More Report Cards ...
Because the report-card game in social media pertaining to our dog-show world has been reported to me by multiple friends, this writer and former educator decided to issue report cards on those in our sport in addition to the “Judges Report Cards” already on the Internet. After all, I spent a large part of my life — 35 years —processing grades and report cards.
Thus, my attention turned to who might be the most under-appreciated individual at the dog show: the proficient ring steward. Such a person is the helpmate to the judges as well as the necessary cog in the wheel that keeps things running smoothly. Without these exceptional folks, dog shows would be totally dysfunctional.
How does the ring steward contribute so much? Let me count the ways. They can become the judge’s “new best friend” on the day simply because they get things done and enable the judge to concentrate on the dogs rather than other details of the dog show.
The A+ ring steward does it all —makes sure the right armband is on the exhibitor and in the right ring order; gets the dogs in the ring immediately; pulls the ribbons for the judge while giving out armbands and getting the next class ready; marks the steward’s book for placements and not only fishes a bottle of water out of the ice chest but wraps a paper towel around it with a rubber band!
Oh, did I mention the competent steward calls the photographer to the ring as well as clean-up when needed? No clean-up available? No problem, as the ring steward is already in action with disinfectant and paper towels and will sometimes hold the dog while the exhibitor joins the effort.
To prove just how able the great stewards are — the moving of ramps and tables back and forth is accomplished even if a ringsider is asked to provide some help. When a few absentees contribute to the judge finishing a few minutes early, the ring steward informs the adjudicator how much time they have to rest and/or take powder-room breaks.
How about when AKC contacts the judge in reference to a complaint that the book was not marked correctly? Because the ring steward left his or her card on the table, the judge can contact that helpful individual to get the markings right, as he or she had marked their steward’s book independently. Ring stewards that get frazzled in this process occasionally just copy the judge’s book —a no-no for A+ ring stewards. Bear in mind such skilled people are required to be at ringside early to get armbands out, check the ring for imperfections and put move-ups in their steward’s book.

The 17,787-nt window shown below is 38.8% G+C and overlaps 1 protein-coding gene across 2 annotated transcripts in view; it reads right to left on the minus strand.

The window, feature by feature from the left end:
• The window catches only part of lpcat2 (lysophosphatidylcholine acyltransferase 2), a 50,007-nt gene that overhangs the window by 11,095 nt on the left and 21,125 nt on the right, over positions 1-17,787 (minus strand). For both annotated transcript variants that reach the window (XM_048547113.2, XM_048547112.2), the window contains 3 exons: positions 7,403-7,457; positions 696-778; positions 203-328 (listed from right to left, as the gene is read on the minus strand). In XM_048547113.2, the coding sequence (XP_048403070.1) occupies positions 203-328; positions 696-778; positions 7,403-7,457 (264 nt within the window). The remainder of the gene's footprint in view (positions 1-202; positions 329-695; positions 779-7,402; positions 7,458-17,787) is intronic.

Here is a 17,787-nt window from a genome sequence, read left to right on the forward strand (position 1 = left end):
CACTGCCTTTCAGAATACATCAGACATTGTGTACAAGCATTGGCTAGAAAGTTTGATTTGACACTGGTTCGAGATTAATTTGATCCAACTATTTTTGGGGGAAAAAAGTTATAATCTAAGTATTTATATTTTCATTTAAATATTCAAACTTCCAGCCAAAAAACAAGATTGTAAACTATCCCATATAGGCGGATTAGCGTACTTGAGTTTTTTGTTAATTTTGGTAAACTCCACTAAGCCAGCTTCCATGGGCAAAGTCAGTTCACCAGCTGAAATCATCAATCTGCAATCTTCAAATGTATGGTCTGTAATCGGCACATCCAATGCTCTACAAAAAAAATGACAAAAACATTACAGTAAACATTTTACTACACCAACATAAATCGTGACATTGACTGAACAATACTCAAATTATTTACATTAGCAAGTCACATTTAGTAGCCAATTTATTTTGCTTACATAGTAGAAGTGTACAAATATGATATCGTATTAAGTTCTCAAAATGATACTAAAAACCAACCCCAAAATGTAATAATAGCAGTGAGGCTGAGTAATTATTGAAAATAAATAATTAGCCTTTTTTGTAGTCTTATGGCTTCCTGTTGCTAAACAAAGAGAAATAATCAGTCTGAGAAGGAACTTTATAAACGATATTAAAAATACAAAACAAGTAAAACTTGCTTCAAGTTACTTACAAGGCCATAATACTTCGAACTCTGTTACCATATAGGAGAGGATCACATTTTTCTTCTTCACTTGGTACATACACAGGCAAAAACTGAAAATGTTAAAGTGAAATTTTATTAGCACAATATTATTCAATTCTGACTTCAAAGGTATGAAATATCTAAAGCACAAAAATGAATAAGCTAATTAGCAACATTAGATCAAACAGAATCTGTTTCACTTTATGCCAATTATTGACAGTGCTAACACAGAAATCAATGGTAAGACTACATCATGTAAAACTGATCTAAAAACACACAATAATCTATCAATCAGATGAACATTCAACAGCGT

What if an exhibitor is quite rude on the day and that individual’s bad behavior warrants a bench show committee? Or any other altercation that might take place in the ring? Ring stewards often see and/or hear more than the judge and therefore become very reliable witnesses if needed. More than one judge has thanked his/her lucky stars that the A+ ring steward was in their ring on the day something went very much wrong.
Ring stewards are also the best at telling you that you’re running late and holding up groups in such a polite and caring way, almost like family. Some of them know as much or more about dogs than the judges they are stewarding for on the day. Fact is, many have wondered why those who ring-steward at 25 or more shows a year aren’t allowed to judge some of the special-attraction groups. A fresh viewpoint is often sought by exhibitors if that special adjudicator on the day is a true dog person.
Matches once offered prospective judges opportunities to get valuable judge-training experience. In many ways, so does ring stewarding. In a column a year or so ago, I urged AKC to consider developing a method by which true dog people not interested in pursuing the rigorous requirements to become an AKC judge could be utilized.
Here are a few things that cause ring stewards to get somewhat lower grades on their report cards: Calling in classes out of order (example: calling BOB when WB hasn’t yet been judged); chatting with friends outside the ring when a class should be called in; expressing opinions in a rather loud voice about the dogs; making little effort to keep the ring clean, and in general not keeping on the job in a timely fashion.
What about shows in remote areas where Boy Scouts, PTA mothers and even prisoners have been utilized as ring stewards? Maybe for a few classes early in the morning these volunteers might be getting a D on their report card, but certainly not an F! After all, they showed up on time and displayed an eager willingness to get involved, even with some misgivings. Often by the end of the day their focus, desire to get it right and quick study abilities have moved most of them into the B area and a few even into A territory. Some have even returned the following year to willingly ring-steward again.
Life is an ongoing learning experience for all, as is ring-stewarding. Never have I known a ring steward who was a total failure. Fact is, most are definitely honor students! We need to be more appreciative of them.